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Public-private partnership is the way to go irst, we must recognise that India is a better place than it ever was for ďŹ rst generation entrepreneurs. The non-community ecosystem is fast asserting itself, with both the corporates and consumers adopting the mantra of â&#x20AC;&#x153;faster, better, cheaper.â&#x20AC;? This is good for the creation of new ventures. Organisations like NEN, TiE, HeadStart, MentorEdge and TEPP provide a platform for start ups, mentors and investors to convert ideas into viable businesses. Even banks have started warming up to the idea of non-collateral lending. However, this is essentially a Top Ten City phenomenon. India must now concentrate on expanding the boundaries of this exclusive enclave and equally to make it an even better place for enterprises to thrive. This can be done by strengthening institutions that promote technology innovation, start-up incubation, mentoring and funding. We must work towards creating a dynamic publicprivate partnership that brings together centres of research, technical institutions, management schools and businesses for encouraging enterprise around the country. Such an effort will shift public aspiration in these cities from employability to entrepreneurWe must work ability. towards creating Equally, India must focus a dynamic publicon making the base of the income pyramid a better private partnership place by enabling the growth for encouraging of grass-root level entrepreneurs. A blueprint for this exenterprise around ists in a plan that was crafted the country by George Fernandes during the Janata Party regime called the District Industries Centre master plan. This needs to be revisited, updated and implemented.

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Prof M S Rao Chairperson, Center for Entrepreneurship, SPJIMR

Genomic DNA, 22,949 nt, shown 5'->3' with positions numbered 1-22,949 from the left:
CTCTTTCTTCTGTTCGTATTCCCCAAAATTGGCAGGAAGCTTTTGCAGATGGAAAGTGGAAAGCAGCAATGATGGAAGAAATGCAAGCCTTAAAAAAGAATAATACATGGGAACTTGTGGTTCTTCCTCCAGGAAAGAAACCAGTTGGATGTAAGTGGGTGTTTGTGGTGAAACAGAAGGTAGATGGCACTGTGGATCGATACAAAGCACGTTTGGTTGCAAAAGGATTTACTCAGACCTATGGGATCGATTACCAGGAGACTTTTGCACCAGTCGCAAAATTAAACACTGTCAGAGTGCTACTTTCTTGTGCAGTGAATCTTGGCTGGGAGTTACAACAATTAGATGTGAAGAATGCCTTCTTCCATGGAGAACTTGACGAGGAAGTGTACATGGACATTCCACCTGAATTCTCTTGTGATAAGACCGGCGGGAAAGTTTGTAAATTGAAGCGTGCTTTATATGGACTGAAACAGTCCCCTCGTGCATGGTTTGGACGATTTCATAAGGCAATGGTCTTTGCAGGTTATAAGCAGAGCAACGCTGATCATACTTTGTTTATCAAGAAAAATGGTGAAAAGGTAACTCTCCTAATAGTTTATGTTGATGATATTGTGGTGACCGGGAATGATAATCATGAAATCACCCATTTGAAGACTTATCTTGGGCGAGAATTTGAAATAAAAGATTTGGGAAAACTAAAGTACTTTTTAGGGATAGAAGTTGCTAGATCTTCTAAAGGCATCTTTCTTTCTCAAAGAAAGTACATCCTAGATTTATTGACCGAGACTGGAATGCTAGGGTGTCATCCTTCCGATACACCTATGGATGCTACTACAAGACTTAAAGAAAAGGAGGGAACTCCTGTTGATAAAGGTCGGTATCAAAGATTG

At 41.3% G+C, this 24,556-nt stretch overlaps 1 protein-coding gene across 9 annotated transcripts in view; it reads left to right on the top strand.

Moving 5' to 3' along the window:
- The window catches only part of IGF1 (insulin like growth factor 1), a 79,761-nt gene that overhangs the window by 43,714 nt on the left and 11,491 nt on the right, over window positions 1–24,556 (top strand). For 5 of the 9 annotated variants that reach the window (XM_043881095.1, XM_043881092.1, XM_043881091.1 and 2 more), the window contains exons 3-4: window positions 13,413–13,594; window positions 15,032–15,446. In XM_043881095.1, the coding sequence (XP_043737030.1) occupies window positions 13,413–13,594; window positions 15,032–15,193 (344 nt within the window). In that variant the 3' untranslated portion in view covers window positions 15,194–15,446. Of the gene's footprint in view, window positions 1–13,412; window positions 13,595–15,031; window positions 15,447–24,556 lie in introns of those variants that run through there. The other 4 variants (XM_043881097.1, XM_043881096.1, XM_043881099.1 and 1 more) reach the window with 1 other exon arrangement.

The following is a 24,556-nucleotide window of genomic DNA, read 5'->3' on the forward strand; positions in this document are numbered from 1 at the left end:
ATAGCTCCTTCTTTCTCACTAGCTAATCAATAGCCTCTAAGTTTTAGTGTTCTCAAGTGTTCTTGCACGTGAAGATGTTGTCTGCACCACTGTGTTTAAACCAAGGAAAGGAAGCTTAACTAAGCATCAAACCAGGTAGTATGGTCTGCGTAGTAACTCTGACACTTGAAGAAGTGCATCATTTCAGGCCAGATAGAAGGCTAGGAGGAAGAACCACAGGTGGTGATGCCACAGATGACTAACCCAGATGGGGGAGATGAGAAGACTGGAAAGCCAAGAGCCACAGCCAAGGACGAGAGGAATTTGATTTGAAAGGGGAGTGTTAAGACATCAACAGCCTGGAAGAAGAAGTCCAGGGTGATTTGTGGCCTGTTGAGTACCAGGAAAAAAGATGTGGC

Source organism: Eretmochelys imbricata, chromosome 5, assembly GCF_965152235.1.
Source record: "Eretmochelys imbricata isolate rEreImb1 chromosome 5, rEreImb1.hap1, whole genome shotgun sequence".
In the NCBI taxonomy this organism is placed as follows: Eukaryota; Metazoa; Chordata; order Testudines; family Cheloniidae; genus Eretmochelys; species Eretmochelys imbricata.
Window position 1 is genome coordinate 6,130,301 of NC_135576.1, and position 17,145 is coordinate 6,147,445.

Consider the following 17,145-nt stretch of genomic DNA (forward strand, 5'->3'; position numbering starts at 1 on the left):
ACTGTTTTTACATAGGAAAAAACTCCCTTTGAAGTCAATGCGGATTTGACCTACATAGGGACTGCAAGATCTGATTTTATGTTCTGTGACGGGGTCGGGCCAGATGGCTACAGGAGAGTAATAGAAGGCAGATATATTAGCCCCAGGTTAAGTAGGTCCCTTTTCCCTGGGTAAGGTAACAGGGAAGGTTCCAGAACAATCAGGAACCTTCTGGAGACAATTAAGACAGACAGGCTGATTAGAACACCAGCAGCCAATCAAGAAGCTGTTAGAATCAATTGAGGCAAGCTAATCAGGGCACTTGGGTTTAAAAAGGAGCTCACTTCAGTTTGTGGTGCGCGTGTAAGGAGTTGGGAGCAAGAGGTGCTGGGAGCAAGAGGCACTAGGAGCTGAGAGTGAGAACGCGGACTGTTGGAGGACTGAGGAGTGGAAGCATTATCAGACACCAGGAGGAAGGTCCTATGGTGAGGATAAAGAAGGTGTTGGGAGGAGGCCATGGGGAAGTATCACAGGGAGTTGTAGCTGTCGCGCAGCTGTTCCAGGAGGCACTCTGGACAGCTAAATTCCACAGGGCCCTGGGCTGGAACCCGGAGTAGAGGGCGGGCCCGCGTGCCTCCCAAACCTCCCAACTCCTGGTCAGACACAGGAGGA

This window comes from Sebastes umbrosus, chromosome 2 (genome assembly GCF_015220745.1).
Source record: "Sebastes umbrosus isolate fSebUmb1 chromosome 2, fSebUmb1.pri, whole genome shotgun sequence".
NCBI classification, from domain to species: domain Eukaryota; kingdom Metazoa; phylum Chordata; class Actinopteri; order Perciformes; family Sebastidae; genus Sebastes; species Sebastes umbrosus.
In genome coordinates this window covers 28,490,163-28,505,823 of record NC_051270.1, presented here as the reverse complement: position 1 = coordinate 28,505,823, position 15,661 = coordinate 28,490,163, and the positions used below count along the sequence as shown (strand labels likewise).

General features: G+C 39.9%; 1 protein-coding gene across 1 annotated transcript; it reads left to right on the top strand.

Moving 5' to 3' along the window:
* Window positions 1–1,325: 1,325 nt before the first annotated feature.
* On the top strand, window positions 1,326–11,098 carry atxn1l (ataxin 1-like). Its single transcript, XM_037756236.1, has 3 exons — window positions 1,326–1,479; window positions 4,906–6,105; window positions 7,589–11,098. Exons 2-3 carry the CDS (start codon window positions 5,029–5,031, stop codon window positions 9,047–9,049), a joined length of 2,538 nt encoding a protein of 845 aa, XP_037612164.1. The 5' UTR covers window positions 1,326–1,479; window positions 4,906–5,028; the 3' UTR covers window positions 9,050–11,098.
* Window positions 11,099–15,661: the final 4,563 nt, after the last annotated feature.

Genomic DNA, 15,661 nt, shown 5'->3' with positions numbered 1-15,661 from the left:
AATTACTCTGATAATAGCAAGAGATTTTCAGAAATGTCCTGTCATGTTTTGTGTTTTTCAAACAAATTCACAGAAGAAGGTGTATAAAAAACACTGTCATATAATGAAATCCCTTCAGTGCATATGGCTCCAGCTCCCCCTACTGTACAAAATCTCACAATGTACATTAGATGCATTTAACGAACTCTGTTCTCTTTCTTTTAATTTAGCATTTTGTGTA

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Create a breeding ground for entrepreneurs f we want enterprise to bloom in the country then we must focus on creating an enabling ecosystem for start-ups. This entails the following four steps: • Create the right environment: Entrepreneurs should have easy access to funds through venture capitalists or angel investors. A major challenge for India is to create areas of excellence—a breeding ground where ideas could turn into businesses. • Enable easy access to skill: Most Indian start-up businesses face two skill gaps: Entrepreneurial (how to manage business risk, build a team and identify and get funding) and Functional (product development know-how, marketing skills, etc.). • Ensure access to smart capital: In the recent past, several venture funds have entered the Indian market. However, the country still has very few angel investors— affluent individuals who provide capital to business start-ups before the VCs get involved. • Facilitate networking and exchange: Entrepreneurs learn from experience—theirs and that of others. The rapid pace of globalization and the fast growth of Asian economies present tremendous opportunities as well as challenges for India. The need is to capitalize on the opportunities.